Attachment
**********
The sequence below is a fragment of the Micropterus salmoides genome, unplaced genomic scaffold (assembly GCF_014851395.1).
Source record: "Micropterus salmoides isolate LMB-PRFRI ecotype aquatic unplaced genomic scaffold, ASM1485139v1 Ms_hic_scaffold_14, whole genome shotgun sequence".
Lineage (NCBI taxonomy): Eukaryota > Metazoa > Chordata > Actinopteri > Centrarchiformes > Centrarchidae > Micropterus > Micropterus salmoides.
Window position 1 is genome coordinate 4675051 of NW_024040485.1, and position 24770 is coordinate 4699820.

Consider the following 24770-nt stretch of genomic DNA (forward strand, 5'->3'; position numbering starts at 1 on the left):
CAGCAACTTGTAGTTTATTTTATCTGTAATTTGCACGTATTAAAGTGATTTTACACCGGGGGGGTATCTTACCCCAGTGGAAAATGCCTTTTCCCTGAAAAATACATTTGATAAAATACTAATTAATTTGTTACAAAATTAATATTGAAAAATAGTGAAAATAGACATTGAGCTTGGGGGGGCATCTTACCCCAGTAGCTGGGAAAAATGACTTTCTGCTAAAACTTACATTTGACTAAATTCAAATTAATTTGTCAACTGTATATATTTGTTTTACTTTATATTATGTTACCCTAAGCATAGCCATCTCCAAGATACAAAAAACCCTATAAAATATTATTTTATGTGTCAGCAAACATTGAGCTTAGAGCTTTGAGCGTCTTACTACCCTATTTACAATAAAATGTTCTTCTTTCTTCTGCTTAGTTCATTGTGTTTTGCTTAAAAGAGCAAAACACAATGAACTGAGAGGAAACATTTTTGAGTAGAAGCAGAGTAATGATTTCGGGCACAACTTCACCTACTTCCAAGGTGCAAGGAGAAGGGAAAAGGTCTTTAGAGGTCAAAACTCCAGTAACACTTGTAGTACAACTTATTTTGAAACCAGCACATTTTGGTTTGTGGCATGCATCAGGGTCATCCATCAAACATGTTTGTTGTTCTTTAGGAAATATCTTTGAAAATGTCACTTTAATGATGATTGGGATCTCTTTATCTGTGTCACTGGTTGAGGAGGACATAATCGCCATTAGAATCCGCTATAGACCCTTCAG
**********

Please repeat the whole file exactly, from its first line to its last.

The sequence below is a fragment of the Micropterus salmoides genome, unplaced genomic scaffold (assembly GCF_014851395.1).
Source record: "Micropterus salmoides isolate LMB-PRFRI ecotype aquatic unplaced genomic scaffold, ASM1485139v1 Ms_hic_scaffold_14, whole genome shotgun sequence".
Lineage (NCBI taxonomy): Eukaryota > Metazoa > Chordata > Actinopteri > Centrarchiformes > Centrarchidae > Micropterus > Micropterus salmoides.
Window position 1 is genome coordinate 4675051 of NW_024040485.1, and position 24770 is coordinate 4699820.

Consider the following 24770-nt stretch of genomic DNA (forward strand, 5'->3'; position numbering starts at 1 on the left):
CAGCAACTTGTAGTTTATTTTATCTGTAATTTGCACGTATTAAAGTGATTTTACACCGGGGGGGTATCTTACCCCAGTGGAAAATGCCTTTTCCCTGAAAAATACATTTGATAAAATACTAATTAATTTGTTACAAAATTAATATTGAAAAATAGTGAAAATAGACATTGAGCTTGGGGGGGCATCTTACCCCAGTAGCTGGGAAAAATGACTTTCTGCTAAAACTTACATTTGACTAAATTCAAATTAATTTGTCAACTGTATATATTTGTTTTACTTTATATTATGTTACCCTAAGCATAGCCATCTCCAAGATACAAAAAACCCTATAAAATATTATTTTATGTGTCAGCAAACATTGAGCTTAGAGCTTTGAGCGTCTTACTACCCTATTTACAATAAAATGTTCTTCTTTCTTCTGCTTAGTTCATTGTGTTTTGCTTAAAAGAGCAAAACACAATGAACTGAGAGGAAACATTTTTGAGTAGAAGCAGAGTAATGATTTCGGGCACAACTTCACCTACTTCCAAGGTGCAAGGAGAAGGGAAAAGGTCTTTAGAGGTCAAAACTCCAGTAACACTTGTAGTACAACTTATTTTGAAACCAGCACATTTTGGTTTGTGGCATGCATCAGGGTCATCCATCAAACATGTTTGTTGTTCTTTAGGAAATATCTTTGAAAATGTCACTTTAATGATGATTGGGATCTCTTTATCTGTGTCACTGGTTGAGGAGGACATAATCGCCATTAGAATCCGCTATAGACCCTTCAG